In a fire, seconds count. Seconds can mean the difference between residents of our community escaping safely from a fire or having their lives end in tragedy.
That’s why this year’s National Fire Protection Association’s Fire Prevention Week theme: “Every Second Counts: Plan 2 Ways Out!” is so important. It reinforces why everyone needs to have an escape plan.
Here’s this year’s key Fire Prevention Week campaign messages:
- Draw a map of your home by using our grid in English (PDF) or Spanish (PDF) with all members of your household, marking two exits from each room and a path to the outside from each exit.
- Practice your home fire drill twice a year. Conduct one at night and one during the day with everyone in your home, and practice using different ways out.
- Teach children how to escape on their own in case you can’t help them.
- Make sure the number of your home is clearly marked and easy for the fire department to find.
- Close doors behind you as you leave – this may slow the spread of smoke, heat, and fire.
- Once you get outside, stay outside. Never go back inside a burning building.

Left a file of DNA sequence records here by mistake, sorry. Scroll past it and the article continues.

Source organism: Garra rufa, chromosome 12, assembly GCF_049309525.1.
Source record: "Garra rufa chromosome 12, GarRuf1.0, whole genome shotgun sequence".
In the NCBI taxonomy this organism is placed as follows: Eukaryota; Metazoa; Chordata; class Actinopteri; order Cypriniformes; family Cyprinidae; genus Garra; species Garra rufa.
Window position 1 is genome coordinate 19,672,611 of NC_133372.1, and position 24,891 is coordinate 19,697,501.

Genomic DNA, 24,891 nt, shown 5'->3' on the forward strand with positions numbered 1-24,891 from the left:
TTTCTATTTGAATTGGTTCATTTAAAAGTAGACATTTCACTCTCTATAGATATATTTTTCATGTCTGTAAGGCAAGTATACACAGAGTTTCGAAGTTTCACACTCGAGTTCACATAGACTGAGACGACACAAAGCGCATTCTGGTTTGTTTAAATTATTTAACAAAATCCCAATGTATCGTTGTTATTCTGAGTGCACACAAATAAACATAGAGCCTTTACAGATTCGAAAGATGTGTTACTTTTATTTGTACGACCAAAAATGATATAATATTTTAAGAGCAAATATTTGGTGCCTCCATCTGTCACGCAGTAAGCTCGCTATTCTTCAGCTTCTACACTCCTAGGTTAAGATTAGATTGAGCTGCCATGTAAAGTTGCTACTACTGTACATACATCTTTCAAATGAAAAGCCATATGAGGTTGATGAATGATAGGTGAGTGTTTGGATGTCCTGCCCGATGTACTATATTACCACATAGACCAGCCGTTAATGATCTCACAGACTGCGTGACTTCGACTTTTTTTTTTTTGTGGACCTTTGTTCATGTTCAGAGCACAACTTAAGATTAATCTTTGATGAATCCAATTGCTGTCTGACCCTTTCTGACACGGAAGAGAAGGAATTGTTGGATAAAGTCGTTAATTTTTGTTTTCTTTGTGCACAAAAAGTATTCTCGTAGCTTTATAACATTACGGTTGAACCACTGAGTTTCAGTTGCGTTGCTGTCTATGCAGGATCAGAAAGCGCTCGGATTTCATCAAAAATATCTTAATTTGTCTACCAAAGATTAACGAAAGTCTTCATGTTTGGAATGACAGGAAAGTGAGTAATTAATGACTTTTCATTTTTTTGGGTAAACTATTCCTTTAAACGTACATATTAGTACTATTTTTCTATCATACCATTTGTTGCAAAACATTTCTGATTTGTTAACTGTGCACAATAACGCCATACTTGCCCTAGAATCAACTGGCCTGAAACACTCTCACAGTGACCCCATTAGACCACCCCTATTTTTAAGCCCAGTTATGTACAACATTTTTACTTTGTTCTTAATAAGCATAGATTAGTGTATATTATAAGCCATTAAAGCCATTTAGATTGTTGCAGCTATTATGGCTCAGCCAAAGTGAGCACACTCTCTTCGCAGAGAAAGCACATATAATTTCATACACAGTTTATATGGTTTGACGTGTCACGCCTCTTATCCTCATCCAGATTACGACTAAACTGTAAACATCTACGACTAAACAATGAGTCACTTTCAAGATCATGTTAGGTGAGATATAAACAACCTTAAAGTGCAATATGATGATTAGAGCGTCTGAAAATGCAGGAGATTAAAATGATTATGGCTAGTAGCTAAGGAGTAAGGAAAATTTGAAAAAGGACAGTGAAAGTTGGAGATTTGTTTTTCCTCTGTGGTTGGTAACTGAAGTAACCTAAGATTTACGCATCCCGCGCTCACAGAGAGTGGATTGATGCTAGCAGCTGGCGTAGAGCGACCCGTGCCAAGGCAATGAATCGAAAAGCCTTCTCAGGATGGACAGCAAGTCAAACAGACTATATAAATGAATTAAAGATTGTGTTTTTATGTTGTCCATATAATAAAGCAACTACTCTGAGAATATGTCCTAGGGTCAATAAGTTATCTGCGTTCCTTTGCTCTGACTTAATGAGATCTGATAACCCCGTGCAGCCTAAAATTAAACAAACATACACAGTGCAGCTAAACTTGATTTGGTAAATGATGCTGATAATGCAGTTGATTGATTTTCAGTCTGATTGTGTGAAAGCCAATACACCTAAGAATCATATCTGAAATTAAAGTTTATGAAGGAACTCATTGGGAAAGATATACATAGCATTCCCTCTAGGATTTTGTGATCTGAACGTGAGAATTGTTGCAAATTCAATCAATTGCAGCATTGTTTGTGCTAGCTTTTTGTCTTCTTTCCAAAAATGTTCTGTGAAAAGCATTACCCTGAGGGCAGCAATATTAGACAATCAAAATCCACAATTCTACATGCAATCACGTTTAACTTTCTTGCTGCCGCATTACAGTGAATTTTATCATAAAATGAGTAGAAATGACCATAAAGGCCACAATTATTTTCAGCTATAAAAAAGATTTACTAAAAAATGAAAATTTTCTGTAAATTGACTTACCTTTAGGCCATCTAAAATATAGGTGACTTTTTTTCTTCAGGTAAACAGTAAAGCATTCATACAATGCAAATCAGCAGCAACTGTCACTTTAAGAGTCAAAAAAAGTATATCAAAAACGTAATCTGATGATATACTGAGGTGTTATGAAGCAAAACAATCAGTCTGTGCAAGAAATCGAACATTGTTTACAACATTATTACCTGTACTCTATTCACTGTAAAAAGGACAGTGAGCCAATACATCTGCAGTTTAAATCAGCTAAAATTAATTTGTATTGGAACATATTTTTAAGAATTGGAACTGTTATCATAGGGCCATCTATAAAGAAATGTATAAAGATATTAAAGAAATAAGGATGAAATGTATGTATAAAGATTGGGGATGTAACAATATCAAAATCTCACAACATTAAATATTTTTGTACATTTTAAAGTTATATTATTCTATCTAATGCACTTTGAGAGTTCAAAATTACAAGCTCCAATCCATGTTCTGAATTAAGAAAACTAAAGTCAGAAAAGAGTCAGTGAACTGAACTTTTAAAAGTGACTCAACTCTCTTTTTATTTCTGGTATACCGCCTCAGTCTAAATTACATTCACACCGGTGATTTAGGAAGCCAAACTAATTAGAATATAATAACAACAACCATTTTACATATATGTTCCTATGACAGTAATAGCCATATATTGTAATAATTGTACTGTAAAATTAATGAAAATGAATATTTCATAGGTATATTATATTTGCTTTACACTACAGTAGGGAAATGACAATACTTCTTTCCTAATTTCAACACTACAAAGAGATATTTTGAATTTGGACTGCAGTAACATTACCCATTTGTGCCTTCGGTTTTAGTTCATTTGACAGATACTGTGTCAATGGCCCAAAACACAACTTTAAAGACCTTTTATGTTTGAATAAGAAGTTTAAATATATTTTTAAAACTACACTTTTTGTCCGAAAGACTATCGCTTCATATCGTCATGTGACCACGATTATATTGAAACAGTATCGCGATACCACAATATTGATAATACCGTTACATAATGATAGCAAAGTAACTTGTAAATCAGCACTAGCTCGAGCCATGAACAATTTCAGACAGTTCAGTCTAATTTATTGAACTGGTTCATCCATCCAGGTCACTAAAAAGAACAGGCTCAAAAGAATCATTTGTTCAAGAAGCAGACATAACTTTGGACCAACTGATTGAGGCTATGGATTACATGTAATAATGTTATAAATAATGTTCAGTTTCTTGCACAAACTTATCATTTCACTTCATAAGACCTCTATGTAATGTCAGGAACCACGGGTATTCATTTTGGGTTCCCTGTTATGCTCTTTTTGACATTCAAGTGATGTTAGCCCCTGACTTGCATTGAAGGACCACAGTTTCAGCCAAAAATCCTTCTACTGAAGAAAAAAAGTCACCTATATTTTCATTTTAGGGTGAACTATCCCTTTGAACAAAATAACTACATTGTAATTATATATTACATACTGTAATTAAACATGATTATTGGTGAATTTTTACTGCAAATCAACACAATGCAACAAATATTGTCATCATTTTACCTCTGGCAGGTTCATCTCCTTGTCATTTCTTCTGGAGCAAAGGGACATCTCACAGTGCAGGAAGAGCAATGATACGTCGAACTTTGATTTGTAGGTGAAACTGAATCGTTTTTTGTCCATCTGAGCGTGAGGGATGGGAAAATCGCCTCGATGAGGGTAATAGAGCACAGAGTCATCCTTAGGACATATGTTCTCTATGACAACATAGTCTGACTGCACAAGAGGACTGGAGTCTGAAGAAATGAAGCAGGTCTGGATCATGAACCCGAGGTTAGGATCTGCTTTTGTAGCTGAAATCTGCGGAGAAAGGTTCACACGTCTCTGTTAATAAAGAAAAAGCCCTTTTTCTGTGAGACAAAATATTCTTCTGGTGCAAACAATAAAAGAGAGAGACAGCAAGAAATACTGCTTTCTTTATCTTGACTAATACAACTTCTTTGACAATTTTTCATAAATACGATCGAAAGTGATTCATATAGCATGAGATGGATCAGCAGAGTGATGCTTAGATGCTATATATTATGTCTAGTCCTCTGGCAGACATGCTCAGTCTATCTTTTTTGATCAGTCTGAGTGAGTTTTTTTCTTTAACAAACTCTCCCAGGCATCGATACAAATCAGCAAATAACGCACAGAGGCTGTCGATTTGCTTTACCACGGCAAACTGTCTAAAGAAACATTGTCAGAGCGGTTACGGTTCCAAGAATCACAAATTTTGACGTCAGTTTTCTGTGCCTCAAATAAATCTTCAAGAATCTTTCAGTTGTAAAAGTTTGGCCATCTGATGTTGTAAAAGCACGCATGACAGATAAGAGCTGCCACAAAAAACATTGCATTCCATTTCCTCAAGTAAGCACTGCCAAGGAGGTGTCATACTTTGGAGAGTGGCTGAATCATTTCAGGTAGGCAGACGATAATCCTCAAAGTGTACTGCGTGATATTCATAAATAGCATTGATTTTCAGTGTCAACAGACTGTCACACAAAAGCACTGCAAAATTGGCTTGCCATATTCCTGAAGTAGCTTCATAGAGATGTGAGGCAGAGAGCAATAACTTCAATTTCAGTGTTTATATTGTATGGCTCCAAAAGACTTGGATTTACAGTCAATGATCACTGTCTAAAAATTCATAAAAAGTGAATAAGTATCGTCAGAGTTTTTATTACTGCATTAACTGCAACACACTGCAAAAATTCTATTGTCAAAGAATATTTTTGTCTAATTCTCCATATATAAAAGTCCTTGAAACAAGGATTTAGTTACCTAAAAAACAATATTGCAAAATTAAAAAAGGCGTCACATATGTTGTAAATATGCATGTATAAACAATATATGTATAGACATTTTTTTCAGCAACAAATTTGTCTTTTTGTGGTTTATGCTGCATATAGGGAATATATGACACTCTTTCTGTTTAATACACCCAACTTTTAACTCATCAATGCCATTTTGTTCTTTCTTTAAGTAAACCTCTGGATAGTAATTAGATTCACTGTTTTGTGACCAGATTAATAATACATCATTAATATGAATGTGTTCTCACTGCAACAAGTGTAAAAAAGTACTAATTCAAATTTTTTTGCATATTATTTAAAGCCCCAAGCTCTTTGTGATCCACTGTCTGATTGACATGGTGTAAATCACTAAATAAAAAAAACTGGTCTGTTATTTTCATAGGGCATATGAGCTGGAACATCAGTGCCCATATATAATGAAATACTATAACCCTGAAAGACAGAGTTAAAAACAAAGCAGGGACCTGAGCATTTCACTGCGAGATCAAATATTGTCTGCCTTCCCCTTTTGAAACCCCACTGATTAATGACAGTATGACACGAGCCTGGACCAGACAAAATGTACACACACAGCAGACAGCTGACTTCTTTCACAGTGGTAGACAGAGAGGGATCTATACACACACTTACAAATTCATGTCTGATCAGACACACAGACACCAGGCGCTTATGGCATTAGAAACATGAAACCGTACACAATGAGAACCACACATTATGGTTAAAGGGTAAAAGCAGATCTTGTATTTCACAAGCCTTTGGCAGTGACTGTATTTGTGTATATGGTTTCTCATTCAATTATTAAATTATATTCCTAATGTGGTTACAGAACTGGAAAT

The NFPA has developed a series of Sparky video clips that reinforce important home escape planning and practice messages. In the video above, Sparky says know two ways out of every room. See all the videos.
Tips for Creating and Practicing Your Escape Plan:
- Everyone in your household should know two ways to escape from each room in your home.
- Decide where to meet once you get outside.
- If a fire starts, you may have just two minutes to get to safety. So, time your fire drills and find out: what’s your escape time?
- Smoke is dangerous: practice low crawling.
- If your clothes catch on fire: stop, drop and roll.
Top Tips for Fire Safety from The American Red Cross:
- Install smoke alarms on every level of your home, inside bedrooms and outside sleeping areas.
- Test smoke alarms every month. If they’re not working, change the batteries.
- Check smoke alarms yearly to be sure they are less than 10 years old.
- Carbon monoxide alarms are not substitutes for smoke alarms. Know the difference between the sound of smoke alarms and carbon monoxide alarms.
- Talk with all family members about a fire escape plan and practice the plan twice a year.
- If a fire occurs in your home, GET OUT, STAY OUT and CALL FOR HELP. Never go back inside for anything or anyone.
If your home needs a new smoke detector, Carbon Monoxide detector, or combination of both, GNH Lumber is offering several options on sale this October. In support of National Fire Prevention Week initiative’s, we are also featuring a sale on fire extinguishers and straps. Visit our web sales page for pricing and details.